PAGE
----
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Jeanne Briggs, Ted Whitwell, R. Thomas Fernandez and Melissa B. Riley

Field research was conducted at a container nursery to investigate fungicide movement in runoff water. Fungicides were applied as either a preventative treatment to all container plants, or as a component of an integrated pest management (IPM) program in which fungicides were only applied to plants showing signs of pathogen infestation. Thiophanate-methyl and chlorothalonil were applied in July and August 1998, and metalaxyl was applied in September 1998. Runoff water was sampled on the day after application (first irrigation after pesticide application) through three pulse irrigation cycles. Total amounts of thiophanate-methyl and chlorothalonil in runoff water were 7% and 4%, respectively, of applied amount in July. In August, 2% and 4% of thiophanate-methyl and chlorothalonil were found from the preventative treatment. Of the applied metalaxyl, 25% was detected in runoff water for the first irrigation event after application from the preventative treatment. Metalaxyl is a highly water soluble pesticide and nontarget losses from the granular application contributed to the large amounts detected. Total amounts of thiophanate-methyl, chlorothalonil and metalaxyl detected in runoff from the IPM treatment were 25% of amounts from the preventative treatment. No treatment differences were found in container plant salability or in the number of culls at the end of the study.

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James W. Rushing, Wilton P. Cook and Larry Spell

Water analyses from six commercial tomato packinghouse dump tanks in South Carolina revealed that metal and pesticide residues accumulate in the dump-tank water during daily operation. The amount that accumulated varied widely as follows: Asana (esfenvalerate), 0.3 to 13.8 ppb; Bravo (chlorothalonil), 0.1 to 2.7 ppm; copper, 2.0 to 7.3 ppm; and manganese, 0.1 to 2.5 ppm. Contamination appeared to be lowest when growers implemented integrated pest management (IPM) during production. In a subsequent controlled study, tomatoes were produced under the following pest-management practices: IPM protocol with pesticide applications based on scouting reports, modified IPM with one arbitrary pesticide application at bloom, and weekly pesticide application regardless of pest pressure. In a small-scale dump tank simulating commercial packinghouse operation, the water used for tomatoes that were produced with a weekly spray schedule had about 2 to 10 times the amount of pesticide and metal residues found in the water used for tomatoes grown under IPM protocol. Modified IPM protocol resulted in intermediate levels of residues. These results confirm that IPM field practices can reduce residues in tomato packinghouse wastewater.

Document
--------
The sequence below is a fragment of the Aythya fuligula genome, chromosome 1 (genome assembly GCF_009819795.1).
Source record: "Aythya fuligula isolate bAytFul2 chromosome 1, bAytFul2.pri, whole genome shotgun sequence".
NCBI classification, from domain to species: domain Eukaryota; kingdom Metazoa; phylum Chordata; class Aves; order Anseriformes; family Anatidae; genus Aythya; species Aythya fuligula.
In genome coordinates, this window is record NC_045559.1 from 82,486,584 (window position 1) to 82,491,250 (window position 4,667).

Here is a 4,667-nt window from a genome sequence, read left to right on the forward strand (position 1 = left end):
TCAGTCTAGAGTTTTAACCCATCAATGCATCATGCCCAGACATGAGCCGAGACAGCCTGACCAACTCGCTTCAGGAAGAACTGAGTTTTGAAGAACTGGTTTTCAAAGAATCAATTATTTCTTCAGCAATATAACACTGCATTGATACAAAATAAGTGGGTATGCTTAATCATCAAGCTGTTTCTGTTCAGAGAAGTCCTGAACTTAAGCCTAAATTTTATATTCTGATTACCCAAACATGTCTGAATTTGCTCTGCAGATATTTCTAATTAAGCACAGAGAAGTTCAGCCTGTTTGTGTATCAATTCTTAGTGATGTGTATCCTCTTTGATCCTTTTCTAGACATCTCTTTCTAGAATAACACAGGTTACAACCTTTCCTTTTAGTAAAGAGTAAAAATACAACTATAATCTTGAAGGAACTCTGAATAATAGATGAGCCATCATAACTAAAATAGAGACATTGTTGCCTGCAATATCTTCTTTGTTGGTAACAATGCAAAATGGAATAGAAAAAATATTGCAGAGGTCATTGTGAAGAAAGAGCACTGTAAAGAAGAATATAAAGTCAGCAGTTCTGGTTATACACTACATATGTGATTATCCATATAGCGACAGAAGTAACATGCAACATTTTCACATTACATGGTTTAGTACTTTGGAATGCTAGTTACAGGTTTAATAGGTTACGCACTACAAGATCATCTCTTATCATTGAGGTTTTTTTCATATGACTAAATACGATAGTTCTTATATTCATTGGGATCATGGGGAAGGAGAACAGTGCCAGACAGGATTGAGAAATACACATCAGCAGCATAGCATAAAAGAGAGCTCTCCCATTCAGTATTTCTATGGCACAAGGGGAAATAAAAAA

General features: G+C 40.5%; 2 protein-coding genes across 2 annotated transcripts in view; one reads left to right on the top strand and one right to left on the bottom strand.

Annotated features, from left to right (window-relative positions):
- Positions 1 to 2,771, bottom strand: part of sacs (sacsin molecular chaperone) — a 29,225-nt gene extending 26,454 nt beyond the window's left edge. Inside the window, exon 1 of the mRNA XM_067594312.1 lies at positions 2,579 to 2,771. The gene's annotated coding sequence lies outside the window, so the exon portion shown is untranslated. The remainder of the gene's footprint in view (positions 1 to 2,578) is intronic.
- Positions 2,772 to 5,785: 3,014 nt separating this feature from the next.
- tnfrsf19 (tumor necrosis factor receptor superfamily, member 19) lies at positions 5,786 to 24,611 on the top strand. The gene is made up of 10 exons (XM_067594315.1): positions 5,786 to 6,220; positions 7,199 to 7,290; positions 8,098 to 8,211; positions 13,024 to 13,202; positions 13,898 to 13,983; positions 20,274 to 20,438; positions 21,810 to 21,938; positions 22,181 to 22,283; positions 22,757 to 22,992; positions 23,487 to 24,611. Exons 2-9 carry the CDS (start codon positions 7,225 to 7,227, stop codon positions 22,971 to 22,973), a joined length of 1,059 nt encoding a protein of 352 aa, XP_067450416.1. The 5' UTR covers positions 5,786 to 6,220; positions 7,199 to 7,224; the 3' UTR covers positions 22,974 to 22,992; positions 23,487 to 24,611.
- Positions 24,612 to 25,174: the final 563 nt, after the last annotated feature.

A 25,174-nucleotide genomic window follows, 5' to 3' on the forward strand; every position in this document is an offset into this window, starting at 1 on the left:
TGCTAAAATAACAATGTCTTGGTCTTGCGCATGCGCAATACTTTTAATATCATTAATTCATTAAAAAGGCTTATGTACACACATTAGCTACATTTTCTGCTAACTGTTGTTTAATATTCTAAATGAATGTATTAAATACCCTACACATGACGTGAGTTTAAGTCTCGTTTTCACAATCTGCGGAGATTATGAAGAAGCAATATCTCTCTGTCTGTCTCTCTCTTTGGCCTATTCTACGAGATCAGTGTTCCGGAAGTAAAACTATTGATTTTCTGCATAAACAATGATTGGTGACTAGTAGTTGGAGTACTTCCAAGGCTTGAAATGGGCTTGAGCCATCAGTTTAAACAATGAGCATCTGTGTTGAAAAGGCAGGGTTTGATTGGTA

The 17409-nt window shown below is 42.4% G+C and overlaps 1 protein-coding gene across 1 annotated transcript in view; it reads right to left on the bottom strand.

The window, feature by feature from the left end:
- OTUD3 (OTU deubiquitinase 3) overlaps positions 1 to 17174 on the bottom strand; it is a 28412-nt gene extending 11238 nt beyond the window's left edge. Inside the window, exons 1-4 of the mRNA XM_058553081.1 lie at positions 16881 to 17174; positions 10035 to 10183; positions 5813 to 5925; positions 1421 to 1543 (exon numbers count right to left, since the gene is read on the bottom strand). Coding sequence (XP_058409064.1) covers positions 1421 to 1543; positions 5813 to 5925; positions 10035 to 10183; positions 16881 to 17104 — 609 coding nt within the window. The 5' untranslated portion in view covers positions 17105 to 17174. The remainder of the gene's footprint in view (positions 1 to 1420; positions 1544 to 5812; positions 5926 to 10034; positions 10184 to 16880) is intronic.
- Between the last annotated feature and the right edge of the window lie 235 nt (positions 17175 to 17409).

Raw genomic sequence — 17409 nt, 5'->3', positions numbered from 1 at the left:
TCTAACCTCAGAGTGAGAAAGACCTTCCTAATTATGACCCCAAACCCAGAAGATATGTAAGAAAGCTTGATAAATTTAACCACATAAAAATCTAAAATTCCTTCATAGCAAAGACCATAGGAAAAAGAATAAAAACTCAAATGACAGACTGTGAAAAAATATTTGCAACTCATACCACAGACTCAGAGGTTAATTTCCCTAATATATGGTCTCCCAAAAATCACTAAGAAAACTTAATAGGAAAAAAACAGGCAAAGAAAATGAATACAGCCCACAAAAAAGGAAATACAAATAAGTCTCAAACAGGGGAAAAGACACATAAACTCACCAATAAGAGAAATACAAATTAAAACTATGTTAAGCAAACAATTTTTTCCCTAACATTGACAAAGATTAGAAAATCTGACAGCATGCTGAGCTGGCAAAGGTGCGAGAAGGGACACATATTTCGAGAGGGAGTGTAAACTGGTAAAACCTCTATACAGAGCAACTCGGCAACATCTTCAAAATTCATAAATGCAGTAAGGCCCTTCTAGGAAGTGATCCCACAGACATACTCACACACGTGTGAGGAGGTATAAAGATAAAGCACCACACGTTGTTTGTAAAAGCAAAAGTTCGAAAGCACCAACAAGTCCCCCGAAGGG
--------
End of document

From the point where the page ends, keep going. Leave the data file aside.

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Larry G. Olsen

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Stephen S. Miller and Mark W. Brown

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Michael A. Schnelle and Sharon L. von Broembsen